I have read some speculation about educational change regarding education’s future, that it will be less creative and the arts will be marginalized. The speculative thought goes something like this — with increased personalization of education increased reliance on technology follows, which will lead to increased narrowing of curriculum and that will lead to students spending less time in areas like dance, drama, music and the visual arts.
I don’t see this happening. I see a future with fewer arts classes but much richer engagement in the arts.
While many point to examples like High Tech High, with its rich integration of subjects and different curriculum areas, in many ways we are challenging traditional classroom learning; an example is the work led by Katherine Tong and her team connected with the Vancouver Biennale — a powerful legacy to the exhibition in the Vancouver area.
The BIG IDEAS Program, which is the educational program that has accompanied the Vancouver Biennale Exhibition, has made its way into seven school districts and 63 schools (including West Vancouver) and reaching more than 4200 students. UBC has now included the program as part of teacher practicums, and the program has been awarded the Arts Champion in Education Award. The program allows students to engage with the art and local artists and share their interpretations to a broad audience.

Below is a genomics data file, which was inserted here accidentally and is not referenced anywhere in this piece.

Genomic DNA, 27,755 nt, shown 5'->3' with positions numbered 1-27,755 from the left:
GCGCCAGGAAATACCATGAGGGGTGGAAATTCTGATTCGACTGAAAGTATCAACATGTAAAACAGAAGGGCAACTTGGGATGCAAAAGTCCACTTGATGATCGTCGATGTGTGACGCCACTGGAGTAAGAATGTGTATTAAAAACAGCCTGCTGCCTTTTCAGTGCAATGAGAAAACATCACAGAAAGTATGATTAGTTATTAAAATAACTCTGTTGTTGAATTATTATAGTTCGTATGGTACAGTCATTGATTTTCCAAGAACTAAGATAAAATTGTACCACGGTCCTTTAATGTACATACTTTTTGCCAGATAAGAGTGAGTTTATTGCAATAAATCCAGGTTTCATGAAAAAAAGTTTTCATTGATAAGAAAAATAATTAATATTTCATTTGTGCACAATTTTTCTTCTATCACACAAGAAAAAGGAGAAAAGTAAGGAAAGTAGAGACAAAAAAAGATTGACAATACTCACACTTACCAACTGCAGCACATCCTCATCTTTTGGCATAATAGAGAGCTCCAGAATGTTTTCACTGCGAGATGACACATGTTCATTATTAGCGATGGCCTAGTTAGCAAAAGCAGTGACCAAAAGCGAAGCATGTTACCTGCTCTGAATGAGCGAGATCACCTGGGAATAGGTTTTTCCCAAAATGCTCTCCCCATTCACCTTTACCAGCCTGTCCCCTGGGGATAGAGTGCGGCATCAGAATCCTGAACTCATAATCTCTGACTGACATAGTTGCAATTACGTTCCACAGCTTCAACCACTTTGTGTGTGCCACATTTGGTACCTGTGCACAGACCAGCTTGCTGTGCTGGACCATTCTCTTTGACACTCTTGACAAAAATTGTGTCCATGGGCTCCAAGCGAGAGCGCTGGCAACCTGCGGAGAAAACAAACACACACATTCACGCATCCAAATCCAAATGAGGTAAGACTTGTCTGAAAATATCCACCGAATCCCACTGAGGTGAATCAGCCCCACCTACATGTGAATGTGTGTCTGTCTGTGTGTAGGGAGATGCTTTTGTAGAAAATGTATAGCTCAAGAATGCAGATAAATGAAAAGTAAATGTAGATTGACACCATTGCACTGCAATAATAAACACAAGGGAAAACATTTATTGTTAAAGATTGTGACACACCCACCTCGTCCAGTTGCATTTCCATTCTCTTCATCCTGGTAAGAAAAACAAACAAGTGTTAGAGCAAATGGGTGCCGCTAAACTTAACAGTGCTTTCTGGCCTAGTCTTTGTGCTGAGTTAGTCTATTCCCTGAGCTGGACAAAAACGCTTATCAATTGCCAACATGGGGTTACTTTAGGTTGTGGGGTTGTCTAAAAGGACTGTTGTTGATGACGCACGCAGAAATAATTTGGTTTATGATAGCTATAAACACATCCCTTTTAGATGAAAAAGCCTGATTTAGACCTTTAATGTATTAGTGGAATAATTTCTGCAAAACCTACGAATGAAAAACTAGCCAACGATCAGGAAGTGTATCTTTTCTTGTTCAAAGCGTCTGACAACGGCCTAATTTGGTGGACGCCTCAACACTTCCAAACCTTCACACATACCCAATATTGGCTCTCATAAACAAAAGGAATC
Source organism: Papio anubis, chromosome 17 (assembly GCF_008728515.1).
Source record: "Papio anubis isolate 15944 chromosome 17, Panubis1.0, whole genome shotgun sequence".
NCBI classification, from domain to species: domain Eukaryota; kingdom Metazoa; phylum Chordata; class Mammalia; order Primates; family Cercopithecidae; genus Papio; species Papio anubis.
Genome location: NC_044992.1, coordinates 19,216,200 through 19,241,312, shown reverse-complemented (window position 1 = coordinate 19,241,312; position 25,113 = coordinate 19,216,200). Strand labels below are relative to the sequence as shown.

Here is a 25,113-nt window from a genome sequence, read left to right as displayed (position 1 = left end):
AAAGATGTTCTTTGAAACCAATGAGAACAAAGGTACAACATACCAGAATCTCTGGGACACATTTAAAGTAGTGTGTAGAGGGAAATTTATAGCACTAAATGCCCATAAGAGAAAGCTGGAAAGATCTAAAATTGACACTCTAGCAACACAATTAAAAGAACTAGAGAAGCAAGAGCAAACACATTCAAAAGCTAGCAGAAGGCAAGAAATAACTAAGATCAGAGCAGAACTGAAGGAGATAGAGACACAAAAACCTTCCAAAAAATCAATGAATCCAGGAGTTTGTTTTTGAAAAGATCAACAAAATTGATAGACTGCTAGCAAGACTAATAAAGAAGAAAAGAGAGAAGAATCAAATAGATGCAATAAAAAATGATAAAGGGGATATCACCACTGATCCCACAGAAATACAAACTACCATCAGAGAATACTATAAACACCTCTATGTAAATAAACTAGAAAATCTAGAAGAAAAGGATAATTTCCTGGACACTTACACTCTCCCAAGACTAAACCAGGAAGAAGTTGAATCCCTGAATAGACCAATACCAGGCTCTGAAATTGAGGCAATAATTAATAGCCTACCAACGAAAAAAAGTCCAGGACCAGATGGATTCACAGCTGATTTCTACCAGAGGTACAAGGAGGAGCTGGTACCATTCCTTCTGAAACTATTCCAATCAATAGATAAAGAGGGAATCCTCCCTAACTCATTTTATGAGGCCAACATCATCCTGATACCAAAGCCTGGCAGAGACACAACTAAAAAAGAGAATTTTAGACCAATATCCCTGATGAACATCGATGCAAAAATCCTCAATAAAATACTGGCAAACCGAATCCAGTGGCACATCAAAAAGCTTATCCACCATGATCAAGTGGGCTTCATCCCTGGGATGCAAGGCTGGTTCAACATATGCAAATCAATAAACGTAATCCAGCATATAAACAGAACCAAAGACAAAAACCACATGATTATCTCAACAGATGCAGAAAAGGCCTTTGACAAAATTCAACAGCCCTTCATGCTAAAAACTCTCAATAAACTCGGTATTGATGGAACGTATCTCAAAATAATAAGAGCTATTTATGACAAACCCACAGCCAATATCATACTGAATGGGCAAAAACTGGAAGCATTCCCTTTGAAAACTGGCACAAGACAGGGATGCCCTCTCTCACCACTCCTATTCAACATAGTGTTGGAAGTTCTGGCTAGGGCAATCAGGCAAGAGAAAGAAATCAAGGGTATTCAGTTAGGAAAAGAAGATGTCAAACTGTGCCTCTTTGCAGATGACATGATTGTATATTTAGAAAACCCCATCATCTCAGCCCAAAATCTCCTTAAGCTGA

Here is a recent presentation Katherine Tong shared with me about the program:
And, a recently posted video describing some of the links of the program to self-regulation:
There are a number of things I really like about this program, including:
- Teachers have the opportunity to collaborate within and across schools
- Students interact with practising artists
- There is an emphasis on production and performance
- Classes are not only in schools, but in the community where the art is as well
- Curriculum is organized around ‘big ideas’ and educators have put together thoughtful work which is shared with others
- There is natural integration of outcomes from a variety of disciplines
- The school and the community are true partners in education
- Goals like self-regulation are promoted and activity-based
- Schools reap the benefit of community expertise
We may have fewer stand-alone art classes in five years time than we do today. Hopefully, we will also have fewer stand-alone English, Social Studies, Math and Science classes as well. The move to creating meaningful linkages in curriculum fosters opportunities like those of the Vancouver Biennale Program. While there is no crystal ball to see what the future of teaching and learning looks like, I would like to suggest it looks more like what this program offers, and we need stellar examples like these programs to show and move the way forward.
As the Vancouver Biennale rightfully claims – they are “redefining the experience of art” and in doing so they are contributing to the redefinition of the learning and schooling experience for many of our students.